Kathryn – I work in LEaD with Jane, as an educational technologist. My background leans slightly more to technology than education, so I have been taking advantage of the MAAP to improve my understanding of how to join technology to pedagogy. Although I have attended a number of webinars and taken part in some MOOCs in the past, they have always been for “fun” or were courses haven’t been assessed. This was my first time being taught online for a module I hope to gain credits for.

Jane – The session focused on learning theories and learning design and over the weekend I had an email from one participant asking me if I could make the session more practical to help her shift to online teaching. This started me questioning about how to approach the content. I wanted to do something practical to help people, but launching into a hands-on training session in using every technology tool we have at City would not have been productive. I also felt we needed to start with the pedagogy and the learning outcomes before we jumped straight into using technology. This is really the ethos underlying the whole module. We ask participants what aspects of their own teaching they would like to improve and to consider any challenges they are facing in their teaching. Then we think about technology and how it might help. So this was a principle I really felt would help people, to give them a framework they could use to plan their shift to online teaching. Obviously we all have a pretty clear problem currently, being unable to leave our homes and teach our students in traditional ways.

I returned to my lesson plan and the materials I had prepared. The session was going to be based around learning design principles using a lot of Diana Laurillard’s Conversational Framework. Had we met face to face we were going to do an ABC Learning Design workshop. I realised fairly quickly this would not work as an online session. I also knew that a day long workshop would need some rethinking to work effectively. I used my lesson plan to think about what type of learning was happening at different points through the day. There were clearly chunks of knowledge acquisition which lent themselves to some presenting. Time was short so I planned to deliver these during a synchronous session that I would also record. It made sense to me to start the day with an Adobe Connect webinar. My students already have webinars built into the course and most have used the software already. I felt I wanted some face to face time to just check in with people and set them up for the day with a timetable of what they were going to be doing. I decided to start with a quick poll to check in with people and see how they were feeling and to acknowledge the strangeness of the situation.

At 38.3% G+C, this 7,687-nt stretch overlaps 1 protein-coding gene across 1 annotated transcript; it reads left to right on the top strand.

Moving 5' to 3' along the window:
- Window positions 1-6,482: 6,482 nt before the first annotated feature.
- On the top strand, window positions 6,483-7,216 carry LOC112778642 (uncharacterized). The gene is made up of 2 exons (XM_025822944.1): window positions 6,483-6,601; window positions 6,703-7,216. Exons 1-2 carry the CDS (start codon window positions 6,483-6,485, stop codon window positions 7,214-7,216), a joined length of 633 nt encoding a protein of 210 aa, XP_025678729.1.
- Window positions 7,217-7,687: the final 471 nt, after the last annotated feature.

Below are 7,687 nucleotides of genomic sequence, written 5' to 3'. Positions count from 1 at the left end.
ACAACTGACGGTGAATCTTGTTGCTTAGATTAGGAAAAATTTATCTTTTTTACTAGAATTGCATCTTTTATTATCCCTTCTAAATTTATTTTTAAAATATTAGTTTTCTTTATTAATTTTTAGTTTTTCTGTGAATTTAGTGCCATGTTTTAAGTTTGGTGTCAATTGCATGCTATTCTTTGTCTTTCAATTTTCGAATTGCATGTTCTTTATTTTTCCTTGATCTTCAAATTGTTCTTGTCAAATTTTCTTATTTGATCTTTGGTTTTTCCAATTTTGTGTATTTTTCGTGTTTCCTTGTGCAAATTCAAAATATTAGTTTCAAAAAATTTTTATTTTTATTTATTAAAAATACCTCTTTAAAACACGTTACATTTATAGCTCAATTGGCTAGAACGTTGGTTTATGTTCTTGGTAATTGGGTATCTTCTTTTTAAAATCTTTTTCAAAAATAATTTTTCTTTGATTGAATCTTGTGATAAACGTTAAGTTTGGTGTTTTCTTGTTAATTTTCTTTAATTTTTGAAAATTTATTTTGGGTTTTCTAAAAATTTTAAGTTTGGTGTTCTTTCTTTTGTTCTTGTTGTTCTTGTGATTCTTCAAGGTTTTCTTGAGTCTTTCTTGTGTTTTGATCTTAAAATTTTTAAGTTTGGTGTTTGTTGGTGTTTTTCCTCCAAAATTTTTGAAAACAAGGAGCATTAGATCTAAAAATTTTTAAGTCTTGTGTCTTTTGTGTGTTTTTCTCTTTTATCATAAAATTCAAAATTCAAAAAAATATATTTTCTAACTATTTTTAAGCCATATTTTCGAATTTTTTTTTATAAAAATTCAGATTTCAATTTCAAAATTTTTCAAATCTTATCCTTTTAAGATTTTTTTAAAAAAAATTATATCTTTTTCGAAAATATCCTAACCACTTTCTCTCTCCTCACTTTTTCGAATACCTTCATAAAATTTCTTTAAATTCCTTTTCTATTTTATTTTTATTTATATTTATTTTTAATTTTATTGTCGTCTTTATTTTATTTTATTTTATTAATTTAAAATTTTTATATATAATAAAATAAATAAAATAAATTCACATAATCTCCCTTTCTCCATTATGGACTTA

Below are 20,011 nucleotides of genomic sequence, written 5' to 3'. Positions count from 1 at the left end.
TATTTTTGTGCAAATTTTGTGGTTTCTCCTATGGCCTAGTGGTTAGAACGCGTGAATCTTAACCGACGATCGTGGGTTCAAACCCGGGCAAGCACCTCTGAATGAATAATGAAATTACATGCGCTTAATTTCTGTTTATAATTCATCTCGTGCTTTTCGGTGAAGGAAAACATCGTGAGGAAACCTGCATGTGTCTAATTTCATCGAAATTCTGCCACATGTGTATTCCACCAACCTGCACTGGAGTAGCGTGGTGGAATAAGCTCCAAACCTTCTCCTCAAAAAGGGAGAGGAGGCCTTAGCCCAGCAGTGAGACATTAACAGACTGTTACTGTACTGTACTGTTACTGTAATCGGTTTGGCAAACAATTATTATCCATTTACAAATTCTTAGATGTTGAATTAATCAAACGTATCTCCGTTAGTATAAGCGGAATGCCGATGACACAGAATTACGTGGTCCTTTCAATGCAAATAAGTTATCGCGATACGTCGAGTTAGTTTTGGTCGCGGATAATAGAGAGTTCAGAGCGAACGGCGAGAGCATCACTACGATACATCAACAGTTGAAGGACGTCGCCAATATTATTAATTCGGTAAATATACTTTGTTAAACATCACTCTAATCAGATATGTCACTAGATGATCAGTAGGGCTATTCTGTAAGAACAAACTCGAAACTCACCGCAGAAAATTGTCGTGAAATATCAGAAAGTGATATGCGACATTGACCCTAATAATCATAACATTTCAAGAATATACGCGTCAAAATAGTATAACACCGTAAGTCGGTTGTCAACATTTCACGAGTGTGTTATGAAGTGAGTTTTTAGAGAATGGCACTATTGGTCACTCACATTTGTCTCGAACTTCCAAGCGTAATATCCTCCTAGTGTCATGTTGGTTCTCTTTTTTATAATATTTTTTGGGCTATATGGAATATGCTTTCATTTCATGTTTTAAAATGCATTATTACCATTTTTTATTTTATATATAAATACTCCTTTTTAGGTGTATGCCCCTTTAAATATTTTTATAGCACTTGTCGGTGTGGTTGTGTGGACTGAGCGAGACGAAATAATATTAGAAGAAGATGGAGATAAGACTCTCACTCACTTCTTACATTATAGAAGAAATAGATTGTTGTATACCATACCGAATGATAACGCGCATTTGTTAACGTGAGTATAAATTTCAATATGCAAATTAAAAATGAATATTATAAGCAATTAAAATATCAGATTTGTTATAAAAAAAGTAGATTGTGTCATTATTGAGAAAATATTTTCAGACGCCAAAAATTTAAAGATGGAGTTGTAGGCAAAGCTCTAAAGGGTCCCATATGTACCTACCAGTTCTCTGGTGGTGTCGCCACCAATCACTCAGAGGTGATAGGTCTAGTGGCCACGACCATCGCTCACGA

Kathryn – I was familiar with the Adobe Connect system Jane used to present the webinar, and have supported a number of staff to use it over the past few years. But I was faced by a technological challenge when attending the webinar. Since our Mac died a few years back, my husband and I haven’t bothered to replace it, as we both have iPads which are sufficient for our day-to-day needs. I also have a work Surface Pro which I use for working from home days. At work I am used to having two full-sized screens and now I was working on a 20cmx30cm screen. As I squinted at the tiny chat box in the corner of the screen, and tried not to make too many typos, I thought about those other students who find themselves trying to learn with a less than ideal technological set-up.